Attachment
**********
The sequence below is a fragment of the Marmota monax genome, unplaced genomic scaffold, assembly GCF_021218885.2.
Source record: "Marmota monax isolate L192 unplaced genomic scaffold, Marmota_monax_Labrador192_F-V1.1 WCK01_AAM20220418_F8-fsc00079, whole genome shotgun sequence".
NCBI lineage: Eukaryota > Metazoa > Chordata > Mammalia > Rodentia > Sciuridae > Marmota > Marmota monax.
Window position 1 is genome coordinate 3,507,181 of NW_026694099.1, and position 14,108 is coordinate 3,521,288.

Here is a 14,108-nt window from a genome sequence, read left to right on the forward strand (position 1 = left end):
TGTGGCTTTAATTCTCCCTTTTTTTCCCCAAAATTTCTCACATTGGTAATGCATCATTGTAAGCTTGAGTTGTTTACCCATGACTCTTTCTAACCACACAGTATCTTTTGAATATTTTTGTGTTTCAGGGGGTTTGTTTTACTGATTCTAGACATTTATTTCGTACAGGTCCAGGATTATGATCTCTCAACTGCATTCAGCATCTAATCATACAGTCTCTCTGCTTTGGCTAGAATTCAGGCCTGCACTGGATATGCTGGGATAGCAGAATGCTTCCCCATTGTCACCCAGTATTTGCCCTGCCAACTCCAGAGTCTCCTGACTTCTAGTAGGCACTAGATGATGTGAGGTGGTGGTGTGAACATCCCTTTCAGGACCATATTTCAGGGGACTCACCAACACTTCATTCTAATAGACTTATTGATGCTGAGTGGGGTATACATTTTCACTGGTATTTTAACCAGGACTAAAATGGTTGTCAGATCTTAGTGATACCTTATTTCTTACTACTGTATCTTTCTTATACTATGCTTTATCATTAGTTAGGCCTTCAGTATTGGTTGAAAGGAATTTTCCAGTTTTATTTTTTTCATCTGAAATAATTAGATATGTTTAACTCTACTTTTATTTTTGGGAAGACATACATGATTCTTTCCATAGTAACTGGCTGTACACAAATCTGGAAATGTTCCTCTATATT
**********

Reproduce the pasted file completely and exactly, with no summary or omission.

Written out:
The sequence below is a fragment of the Marmota monax genome, unplaced genomic scaffold, assembly GCF_021218885.2.
Source record: "Marmota monax isolate L192 unplaced genomic scaffold, Marmota_monax_Labrador192_F-V1.1 WCK01_AAM20220418_F8-fsc00079, whole genome shotgun sequence".
NCBI lineage: Eukaryota > Metazoa > Chordata > Mammalia > Rodentia > Sciuridae > Marmota > Marmota monax.
Window position 1 is genome coordinate 3,507,181 of NW_026694099.1, and position 14,108 is coordinate 3,521,288.

Here is a 14,108-nt window from a genome sequence, read left to right on the forward strand (position 1 = left end):
TGTGGCTTTAATTCTCCCTTTTTTTCCCCAAAATTTCTCACATTGGTAATGCATCATTGTAAGCTTGAGTTGTTTACCCATGACTCTTTCTAACCACACAGTATCTTTTGAATATTTTTGTGTTTCAGGGGGTTTGTTTTACTGATTCTAGACATTTATTTCGTACAGGTCCAGGATTATGATCTCTCAACTGCATTCAGCATCTAATCATACAGTCTCTCTGCTTTGGCTAGAATTCAGGCCTGCACTGGATATGCTGGGATAGCAGAATGCTTCCCCATTGTCACCCAGTATTTGCCCTGCCAACTCCAGAGTCTCCTGACTTCTAGTAGGCACTAGATGATGTGAGGTGGTGGTGTGAACATCCCTTTCAGGACCATATTTCAGGGGACTCACCAACACTTCATTCTAATAGACTTATTGATGCTGAGTGGGGTATACATTTTCACTGGTATTTTAACCAGGACTAAAATGGTTGTCAGATCTTAGTGATACCTTATTTCTTACTACTGTATCTTTCTTATACTATGCTTTATCATTAGTTAGGCCTTCAGTATTGGTTGAAAGGAATTTTCCAGTTTTATTTTTTTCATCTGAAATAATTAGATATGTTTAACTCTACTTTTATTTTTGGGAAGACATACATGATTCTTTCCATAGTAACTGGCTGTACACAAATCTGGAAATGTTCCTCTATATT